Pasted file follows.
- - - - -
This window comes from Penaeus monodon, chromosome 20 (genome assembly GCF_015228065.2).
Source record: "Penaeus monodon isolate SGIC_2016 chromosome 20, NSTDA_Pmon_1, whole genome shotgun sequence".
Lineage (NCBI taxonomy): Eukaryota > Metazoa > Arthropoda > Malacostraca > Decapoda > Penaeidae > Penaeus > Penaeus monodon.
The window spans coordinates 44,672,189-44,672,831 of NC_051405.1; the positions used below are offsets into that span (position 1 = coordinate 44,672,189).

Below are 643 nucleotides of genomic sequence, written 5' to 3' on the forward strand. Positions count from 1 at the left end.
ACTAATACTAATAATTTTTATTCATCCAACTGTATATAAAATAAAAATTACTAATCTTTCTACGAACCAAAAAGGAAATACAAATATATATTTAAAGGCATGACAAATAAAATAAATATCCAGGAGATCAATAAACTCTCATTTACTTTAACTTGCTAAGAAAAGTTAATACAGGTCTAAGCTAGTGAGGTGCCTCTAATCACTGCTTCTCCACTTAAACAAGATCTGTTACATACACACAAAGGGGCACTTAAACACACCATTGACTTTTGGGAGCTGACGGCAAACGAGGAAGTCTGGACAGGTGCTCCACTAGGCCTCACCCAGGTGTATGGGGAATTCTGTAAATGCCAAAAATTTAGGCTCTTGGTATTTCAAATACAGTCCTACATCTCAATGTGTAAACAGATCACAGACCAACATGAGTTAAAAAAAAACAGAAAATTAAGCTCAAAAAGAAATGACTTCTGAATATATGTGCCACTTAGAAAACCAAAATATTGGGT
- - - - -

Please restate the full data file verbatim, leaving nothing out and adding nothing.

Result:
This window comes from Penaeus monodon, chromosome 20 (genome assembly GCF_015228065.2).
Source record: "Penaeus monodon isolate SGIC_2016 chromosome 20, NSTDA_Pmon_1, whole genome shotgun sequence".
Lineage (NCBI taxonomy): Eukaryota > Metazoa > Arthropoda > Malacostraca > Decapoda > Penaeidae > Penaeus > Penaeus monodon.
The window spans coordinates 44,672,189-44,672,831 of NC_051405.1; the positions used below are offsets into that span (position 1 = coordinate 44,672,189).

Below are 643 nucleotides of genomic sequence, written 5' to 3' on the forward strand. Positions count from 1 at the left end.
ACTAATACTAATAATTTTTATTCATCCAACTGTATATAAAATAAAAATTACTAATCTTTCTACGAACCAAAAAGGAAATACAAATATATATTTAAAGGCATGACAAATAAAATAAATATCCAGGAGATCAATAAACTCTCATTTACTTTAACTTGCTAAGAAAAGTTAATACAGGTCTAAGCTAGTGAGGTGCCTCTAATCACTGCTTCTCCACTTAAACAAGATCTGTTACATACACACAAAGGGGCACTTAAACACACCATTGACTTTTGGGAGCTGACGGCAAACGAGGAAGTCTGGACAGGTGCTCCACTAGGCCTCACCCAGGTGTATGGGGAATTCTGTAAATGCCAAAAATTTAGGCTCTTGGTATTTCAAATACAGTCCTACATCTCAATGTGTAAACAGATCACAGACCAACATGAGTTAAAAAAAAACAGAAAATTAAGCTCAAAAAGAAATGACTTCTGAATATATGTGCCACTTAGAAAACCAAAATATTGGGT